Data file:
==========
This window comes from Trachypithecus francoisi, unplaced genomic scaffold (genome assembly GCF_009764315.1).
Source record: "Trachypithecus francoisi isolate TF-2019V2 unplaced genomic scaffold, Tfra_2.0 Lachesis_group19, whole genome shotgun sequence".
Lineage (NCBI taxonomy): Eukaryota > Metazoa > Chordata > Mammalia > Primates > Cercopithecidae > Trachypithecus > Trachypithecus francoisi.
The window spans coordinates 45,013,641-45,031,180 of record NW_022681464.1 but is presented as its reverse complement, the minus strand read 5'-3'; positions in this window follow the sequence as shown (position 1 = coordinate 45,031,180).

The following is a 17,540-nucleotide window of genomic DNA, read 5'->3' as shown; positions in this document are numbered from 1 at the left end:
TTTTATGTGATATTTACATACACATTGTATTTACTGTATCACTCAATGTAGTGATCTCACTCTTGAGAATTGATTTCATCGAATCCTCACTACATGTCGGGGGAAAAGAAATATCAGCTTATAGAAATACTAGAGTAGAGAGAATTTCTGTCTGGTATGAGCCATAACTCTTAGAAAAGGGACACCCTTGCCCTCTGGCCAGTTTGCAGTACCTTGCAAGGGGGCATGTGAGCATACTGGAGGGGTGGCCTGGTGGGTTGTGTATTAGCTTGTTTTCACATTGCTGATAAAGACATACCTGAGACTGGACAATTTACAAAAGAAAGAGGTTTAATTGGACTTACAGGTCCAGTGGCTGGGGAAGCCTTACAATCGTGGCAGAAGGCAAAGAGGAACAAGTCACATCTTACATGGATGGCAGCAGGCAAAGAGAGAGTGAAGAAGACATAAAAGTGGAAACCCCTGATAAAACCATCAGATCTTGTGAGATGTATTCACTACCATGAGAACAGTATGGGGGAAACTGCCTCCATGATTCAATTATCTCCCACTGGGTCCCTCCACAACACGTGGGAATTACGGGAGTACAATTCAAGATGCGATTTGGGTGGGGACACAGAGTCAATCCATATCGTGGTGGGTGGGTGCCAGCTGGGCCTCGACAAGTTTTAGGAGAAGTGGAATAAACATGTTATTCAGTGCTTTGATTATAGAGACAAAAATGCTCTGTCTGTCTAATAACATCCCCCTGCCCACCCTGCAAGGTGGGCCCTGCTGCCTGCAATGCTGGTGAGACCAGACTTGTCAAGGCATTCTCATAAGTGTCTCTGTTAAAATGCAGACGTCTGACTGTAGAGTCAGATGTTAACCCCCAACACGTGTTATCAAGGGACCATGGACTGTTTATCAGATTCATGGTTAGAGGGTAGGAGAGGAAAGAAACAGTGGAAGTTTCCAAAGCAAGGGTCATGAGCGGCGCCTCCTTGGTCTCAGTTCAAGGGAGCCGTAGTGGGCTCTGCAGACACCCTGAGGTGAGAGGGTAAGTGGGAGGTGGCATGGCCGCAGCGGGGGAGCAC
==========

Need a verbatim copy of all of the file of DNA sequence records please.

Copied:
This window comes from Trachypithecus francoisi, unplaced genomic scaffold (genome assembly GCF_009764315.1).
Source record: "Trachypithecus francoisi isolate TF-2019V2 unplaced genomic scaffold, Tfra_2.0 Lachesis_group19, whole genome shotgun sequence".
Lineage (NCBI taxonomy): Eukaryota > Metazoa > Chordata > Mammalia > Primates > Cercopithecidae > Trachypithecus > Trachypithecus francoisi.
The window spans coordinates 45,013,641-45,031,180 of record NW_022681464.1 but is presented as its reverse complement, the minus strand read 5'-3'; positions in this window follow the sequence as shown (position 1 = coordinate 45,031,180).

The following is a 17,540-nucleotide window of genomic DNA, read 5'->3' as shown; positions in this document are numbered from 1 at the left end:
TTTTATGTGATATTTACATACACATTGTATTTACTGTATCACTCAATGTAGTGATCTCACTCTTGAGAATTGATTTCATCGAATCCTCACTACATGTCGGGGGAAAAGAAATATCAGCTTATAGAAATACTAGAGTAGAGAGAATTTCTGTCTGGTATGAGCCATAACTCTTAGAAAAGGGACACCCTTGCCCTCTGGCCAGTTTGCAGTACCTTGCAAGGGGGCATGTGAGCATACTGGAGGGGTGGCCTGGTGGGTTGTGTATTAGCTTGTTTTCACATTGCTGATAAAGACATACCTGAGACTGGACAATTTACAAAAGAAAGAGGTTTAATTGGACTTACAGGTCCAGTGGCTGGGGAAGCCTTACAATCGTGGCAGAAGGCAAAGAGGAACAAGTCACATCTTACATGGATGGCAGCAGGCAAAGAGAGAGTGAAGAAGACATAAAAGTGGAAACCCCTGATAAAACCATCAGATCTTGTGAGATGTATTCACTACCATGAGAACAGTATGGGGGAAACTGCCTCCATGATTCAATTATCTCCCACTGGGTCCCTCCACAACACGTGGGAATTACGGGAGTACAATTCAAGATGCGATTTGGGTGGGGACACAGAGTCAATCCATATCGTGGTGGGTGGGTGCCAGCTGGGCCTCGACAAGTTTTAGGAGAAGTGGAATAAACATGTTATTCAGTGCTTTGATTATAGAGACAAAAATGCTCTGTCTGTCTAATAACATCCCCCTGCCCACCCTGCAAGGTGGGCCCTGCTGCCTGCAATGCTGGTGAGACCAGACTTGTCAAGGCATTCTCATAAGTGTCTCTGTTAAAATGCAGACGTCTGACTGTAGAGTCAGATGTTAACCCCCAACACGTGTTATCAAGGGACCATGGACTGTTTATCAGATTCATGGTTAGAGGGTAGGAGAGGAAAGAAACAGTGGAAGTTTCCAAAGCAAGGGTCATGAGCGGCGCCTCCTTGGTCTCAGTTCAAGGGAGCCGTAGTGGGCTCTGCAGACACCCTGAGGTGAGAGGGTAAGTGGGAGGTGGCATGGCCGCAGCGGGGGAGCAC